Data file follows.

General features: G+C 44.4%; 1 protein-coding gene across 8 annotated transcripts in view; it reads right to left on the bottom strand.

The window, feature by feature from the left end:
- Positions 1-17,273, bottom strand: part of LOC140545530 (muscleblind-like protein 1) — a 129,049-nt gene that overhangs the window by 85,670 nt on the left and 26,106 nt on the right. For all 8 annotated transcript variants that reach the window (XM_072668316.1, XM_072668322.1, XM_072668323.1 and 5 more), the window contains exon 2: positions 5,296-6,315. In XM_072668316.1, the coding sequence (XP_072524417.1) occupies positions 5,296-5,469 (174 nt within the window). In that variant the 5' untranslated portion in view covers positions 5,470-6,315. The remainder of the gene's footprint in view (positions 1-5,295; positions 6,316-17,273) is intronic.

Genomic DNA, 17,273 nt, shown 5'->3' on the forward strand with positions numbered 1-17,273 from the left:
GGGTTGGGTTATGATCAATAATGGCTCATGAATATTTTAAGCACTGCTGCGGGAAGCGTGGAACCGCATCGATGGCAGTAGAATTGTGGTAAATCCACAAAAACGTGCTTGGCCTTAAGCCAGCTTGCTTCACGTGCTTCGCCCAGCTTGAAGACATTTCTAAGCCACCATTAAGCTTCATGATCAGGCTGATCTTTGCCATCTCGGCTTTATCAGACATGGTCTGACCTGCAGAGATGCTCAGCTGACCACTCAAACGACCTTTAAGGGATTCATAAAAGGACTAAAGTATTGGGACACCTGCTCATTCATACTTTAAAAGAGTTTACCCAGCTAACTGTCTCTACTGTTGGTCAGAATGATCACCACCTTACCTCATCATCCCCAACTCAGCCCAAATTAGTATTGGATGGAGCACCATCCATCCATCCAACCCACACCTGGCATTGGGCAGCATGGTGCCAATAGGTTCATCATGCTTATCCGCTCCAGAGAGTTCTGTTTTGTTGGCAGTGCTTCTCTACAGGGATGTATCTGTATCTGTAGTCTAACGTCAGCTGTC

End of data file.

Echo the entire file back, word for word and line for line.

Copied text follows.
General features: G+C 44.4%; 1 protein-coding gene across 8 annotated transcripts in view; it reads right to left on the bottom strand.

The window, feature by feature from the left end:
- Positions 1-17,273, bottom strand: part of LOC140545530 (muscleblind-like protein 1) — a 129,049-nt gene that overhangs the window by 85,670 nt on the left and 26,106 nt on the right. For all 8 annotated transcript variants that reach the window (XM_072668316.1, XM_072668322.1, XM_072668323.1 and 5 more), the window contains exon 2: positions 5,296-6,315. In XM_072668316.1, the coding sequence (XP_072524417.1) occupies positions 5,296-5,469 (174 nt within the window). In that variant the 5' untranslated portion in view covers positions 5,470-6,315. The remainder of the gene's footprint in view (positions 1-5,295; positions 6,316-17,273) is intronic.

Genomic DNA, 17,273 nt, shown 5'->3' on the forward strand with positions numbered 1-17,273 from the left:
GGGTTGGGTTATGATCAATAATGGCTCATGAATATTTTAAGCACTGCTGCGGGAAGCGTGGAACCGCATCGATGGCAGTAGAATTGTGGTAAATCCACAAAAACGTGCTTGGCCTTAAGCCAGCTTGCTTCACGTGCTTCGCCCAGCTTGAAGACATTTCTAAGCCACCATTAAGCTTCATGATCAGGCTGATCTTTGCCATCTCGGCTTTATCAGACATGGTCTGACCTGCAGAGATGCTCAGCTGACCACTCAAACGACCTTTAAGGGATTCATAAAAGGACTAAAGTATTGGGACACCTGCTCATTCATACTTTAAAAGAGTTTACCCAGCTAACTGTCTCTACTGTTGGTCAGAATGATCACCACCTTACCTCATCATCCCCAACTCAGCCCAAATTAGTATTGGATGGAGCACCATCCATCCATCCAACCCACACCTGGCATTGGGCAGCATGGTGCCAATAGGTTCATCATGCTTATCCGCTCCAGAGAGTTCTGTTTTGTTGGCAGTGCTTCTCTACAGGGATGTATCTGTATCTGTAGTCTAACGTCAGCTGTC